The cemetery with the church in the background

Painting in progress!

Pretty cool!

I stopped by a few times back when I lived in Gyumri, but it was never open. This time, we were in luck! We walked around the grounds first and then went inside. I guess they’re in the middle of some restoration work because now they’re in the process of painting the walls and ceiling. They look awesome!!! I love painted churches. They still have a bit of work to do, but I can just imagine how incredible it will be when it’s finished.

Number two on my list was kind of stupid, but there’s this road in town that was under construction all summer and is finished now. I mostly was just impressed that a construction project was completed in a reasonable amount of time, so I wanted to check it out. We took a drive down the new street, and it didn’t disappoint. It’s probably the nicest road in town now.

Number three was really the most important. I wanted to have ponchiks at Ponchik Monchik. I am convinced that they make the best ponchiks in Armenia (they’re basically like the most wonderful cream/chocolate-filled donuts). They always make them fresh for you, they’re nice and crispy, and I love them. In their terminology, a ponchik is a vanilla one, and a monchik is a chocolate one. And they’re both delicious, so I got one of each. And I obviously didn’t take a picture of them because that would have kept me from eating them immediately, so you’ll just have to use your imagination. As if those weren’t already enough sugar, I got a hot chocolate too. If that’s not the perfect meal, I don’t know what is. WAIT. I do. Add ice cream to that, and you’ve got yourself a winner.

Unfinished ceiling of the Russian church

The rest of the day/night was spent hanging out, talking, and playing Rummikub (best game ever). It was relaxed and fun, and I think it was exactly what I needed. Sometimes it can get exhausting living in Yerevan. I know that’s crazy to say considering I used to live in Philadelphia which is at least equally as chaotic, but it’s the truth. Yerevan feels like a big city, and Gyumri feels like home.

On Sunday, we took a trip to the vet to get the puppies and Lexi’s cat checked for worms. Ew. I was slightly less than thrilled with the situation because the vet’s office is tiny, and it was packed. There was an old woman with her little dog, a couple of guys with their cat, and a few other dog owners came and went. The woman was losing it a bit because they had to drug her dog. She was so hysterical that I wanted to give her a big hug, and I’m not a hugger. It was nice to see that there are some people who care about animals. She clearly loved that dog. When she and the other people in the office heard the puppies’ story, they declared that whoever left them was a monster. Maybe there’s hope after all!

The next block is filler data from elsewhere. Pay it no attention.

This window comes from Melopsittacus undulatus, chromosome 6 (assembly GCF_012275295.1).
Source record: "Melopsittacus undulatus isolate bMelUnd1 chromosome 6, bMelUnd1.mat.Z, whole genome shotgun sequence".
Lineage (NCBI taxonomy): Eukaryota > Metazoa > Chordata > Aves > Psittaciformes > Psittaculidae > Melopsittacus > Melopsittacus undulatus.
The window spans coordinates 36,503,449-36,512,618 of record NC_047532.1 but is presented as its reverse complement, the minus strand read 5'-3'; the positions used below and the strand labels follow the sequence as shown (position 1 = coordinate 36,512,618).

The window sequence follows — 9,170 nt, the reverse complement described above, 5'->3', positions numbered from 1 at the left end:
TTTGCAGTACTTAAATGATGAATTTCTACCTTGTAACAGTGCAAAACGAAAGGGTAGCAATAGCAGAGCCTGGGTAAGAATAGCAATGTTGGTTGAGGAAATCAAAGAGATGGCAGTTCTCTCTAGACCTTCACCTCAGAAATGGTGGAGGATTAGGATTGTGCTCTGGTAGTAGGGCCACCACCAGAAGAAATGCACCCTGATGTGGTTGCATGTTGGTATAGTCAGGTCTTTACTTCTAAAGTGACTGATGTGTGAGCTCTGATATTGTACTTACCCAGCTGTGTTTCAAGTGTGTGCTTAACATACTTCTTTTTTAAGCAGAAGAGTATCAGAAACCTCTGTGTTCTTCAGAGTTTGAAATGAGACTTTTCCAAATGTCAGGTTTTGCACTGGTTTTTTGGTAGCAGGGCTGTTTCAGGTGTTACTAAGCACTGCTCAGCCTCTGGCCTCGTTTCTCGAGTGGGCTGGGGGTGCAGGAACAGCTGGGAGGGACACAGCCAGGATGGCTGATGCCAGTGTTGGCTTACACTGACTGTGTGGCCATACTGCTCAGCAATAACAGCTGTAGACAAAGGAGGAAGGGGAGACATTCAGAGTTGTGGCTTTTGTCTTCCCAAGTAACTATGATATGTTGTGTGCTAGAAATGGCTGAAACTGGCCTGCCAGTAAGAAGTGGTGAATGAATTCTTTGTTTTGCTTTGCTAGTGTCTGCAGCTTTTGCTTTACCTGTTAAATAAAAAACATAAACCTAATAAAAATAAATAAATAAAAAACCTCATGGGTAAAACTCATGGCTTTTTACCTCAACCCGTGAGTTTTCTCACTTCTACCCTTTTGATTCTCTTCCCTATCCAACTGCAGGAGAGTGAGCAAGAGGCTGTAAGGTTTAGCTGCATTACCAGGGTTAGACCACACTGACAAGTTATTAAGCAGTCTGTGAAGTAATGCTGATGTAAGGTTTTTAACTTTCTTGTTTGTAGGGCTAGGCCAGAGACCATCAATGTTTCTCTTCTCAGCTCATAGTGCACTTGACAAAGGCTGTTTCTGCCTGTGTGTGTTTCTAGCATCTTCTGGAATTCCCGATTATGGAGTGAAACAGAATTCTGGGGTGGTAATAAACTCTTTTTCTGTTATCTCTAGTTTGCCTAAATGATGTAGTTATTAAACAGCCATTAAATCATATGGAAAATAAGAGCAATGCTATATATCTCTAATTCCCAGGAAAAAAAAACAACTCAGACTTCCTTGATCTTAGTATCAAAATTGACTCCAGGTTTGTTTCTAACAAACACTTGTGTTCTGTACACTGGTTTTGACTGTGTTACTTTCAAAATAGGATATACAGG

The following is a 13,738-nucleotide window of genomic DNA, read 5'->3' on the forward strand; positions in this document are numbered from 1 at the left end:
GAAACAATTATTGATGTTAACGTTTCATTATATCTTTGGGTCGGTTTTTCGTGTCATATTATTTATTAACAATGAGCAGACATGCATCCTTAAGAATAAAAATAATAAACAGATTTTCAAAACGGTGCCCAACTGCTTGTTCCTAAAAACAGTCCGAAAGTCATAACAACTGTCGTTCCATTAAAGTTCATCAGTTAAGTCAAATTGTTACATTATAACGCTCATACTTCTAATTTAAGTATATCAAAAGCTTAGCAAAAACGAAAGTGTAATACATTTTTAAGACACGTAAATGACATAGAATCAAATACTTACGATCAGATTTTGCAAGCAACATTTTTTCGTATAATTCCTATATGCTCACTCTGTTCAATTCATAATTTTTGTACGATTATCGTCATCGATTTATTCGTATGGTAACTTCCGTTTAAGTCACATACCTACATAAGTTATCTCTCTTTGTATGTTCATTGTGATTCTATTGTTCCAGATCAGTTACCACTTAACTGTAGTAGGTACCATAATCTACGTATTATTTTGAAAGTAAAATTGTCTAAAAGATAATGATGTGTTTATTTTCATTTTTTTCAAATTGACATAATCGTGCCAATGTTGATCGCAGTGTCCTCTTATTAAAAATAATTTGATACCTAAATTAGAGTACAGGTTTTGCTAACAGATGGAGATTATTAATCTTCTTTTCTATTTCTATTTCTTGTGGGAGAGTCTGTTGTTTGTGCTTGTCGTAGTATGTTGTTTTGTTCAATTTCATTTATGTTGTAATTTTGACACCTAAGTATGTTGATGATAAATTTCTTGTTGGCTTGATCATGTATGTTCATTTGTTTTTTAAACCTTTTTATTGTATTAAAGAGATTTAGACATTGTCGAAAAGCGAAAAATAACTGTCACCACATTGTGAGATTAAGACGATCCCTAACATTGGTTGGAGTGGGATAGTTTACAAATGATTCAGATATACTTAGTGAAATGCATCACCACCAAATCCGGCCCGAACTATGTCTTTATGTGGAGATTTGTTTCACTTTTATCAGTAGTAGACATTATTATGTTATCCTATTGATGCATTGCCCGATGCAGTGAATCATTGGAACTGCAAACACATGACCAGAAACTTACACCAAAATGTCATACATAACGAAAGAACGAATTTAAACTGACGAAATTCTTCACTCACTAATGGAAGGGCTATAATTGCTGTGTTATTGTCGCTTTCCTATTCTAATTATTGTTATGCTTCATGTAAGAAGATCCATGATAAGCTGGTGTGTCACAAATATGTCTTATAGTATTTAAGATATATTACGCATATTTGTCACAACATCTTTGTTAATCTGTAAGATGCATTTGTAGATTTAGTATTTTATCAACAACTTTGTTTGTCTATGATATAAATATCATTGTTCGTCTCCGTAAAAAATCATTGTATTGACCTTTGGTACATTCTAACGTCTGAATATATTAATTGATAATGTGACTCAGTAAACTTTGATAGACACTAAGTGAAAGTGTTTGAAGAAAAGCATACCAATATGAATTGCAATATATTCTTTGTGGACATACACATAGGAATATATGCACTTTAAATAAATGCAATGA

Post-vet, Lexi and I spent some time wandering around the fields near the neighborhood. We walked around the same fields back in July when we first met (throwback here), so it was a fun full circle for our friendship. There was still some clean, untouched snow to play around in out there, and the mountains in the distance were beautiful and snow-covered. Field walks are also always good for conversations, and it was nice to have some time to catch up.

It wasn’t a very clear day so you can’t see the mountains very well, but just trust me when I say they looked great

Me and Lexi

You can kind of see the mountains better here… kind of

We had just enough time to eat before I had to get to the train station to catch the last train back to Yerevan. It was kind of crowded this time, so I ended up in the window seat on top of the heater… which tried very hard the entire ride to burn my butt. Slightly less than pleasant, but at least I couldn’t complain that I was too cold! I still managed to be productive though, so it clearly wasn’t that bad (after I folded up my scarf and sat on it!). I finished my Armenian homework, made some flashcards, and by the time we were back in Yerevan, I had them memorized.

I thought the weekend might feel rushed since I was only there for one night, but I’m so glad I went. It was just the relaxing escape I didn’t know I needed!

Matenadaran

I’m starting to have the feeling that I’m running out of time, and I’m not going to be able to do all the things I want to do before I leave Armenia. That feeling has given me renewed motivation to use my weekends wisely and start crossing things off my list again.

One of the big things that I’ve repeatedly put off is a visit to the Matenadaran, the manuscript museum and repository in Yerevan. Sarah and I tried to go when I first came to Armenia, but we went on a Sunday and it was closed. My family thought about going, but the week was already too museum-packed. I didn’t want to go alone, and that’s why it was put off for so long. Finally, I decided that I was going to go no matter what. I still asked a couple friends if they wanted to come along, and one said yes! I guess all it took was for me to make up my mind, make a firm plan, and THEN ask someone to join. That works much better than saying, “Do you want to do this together at some point?” because ‘some point’ never ends up getting scheduled.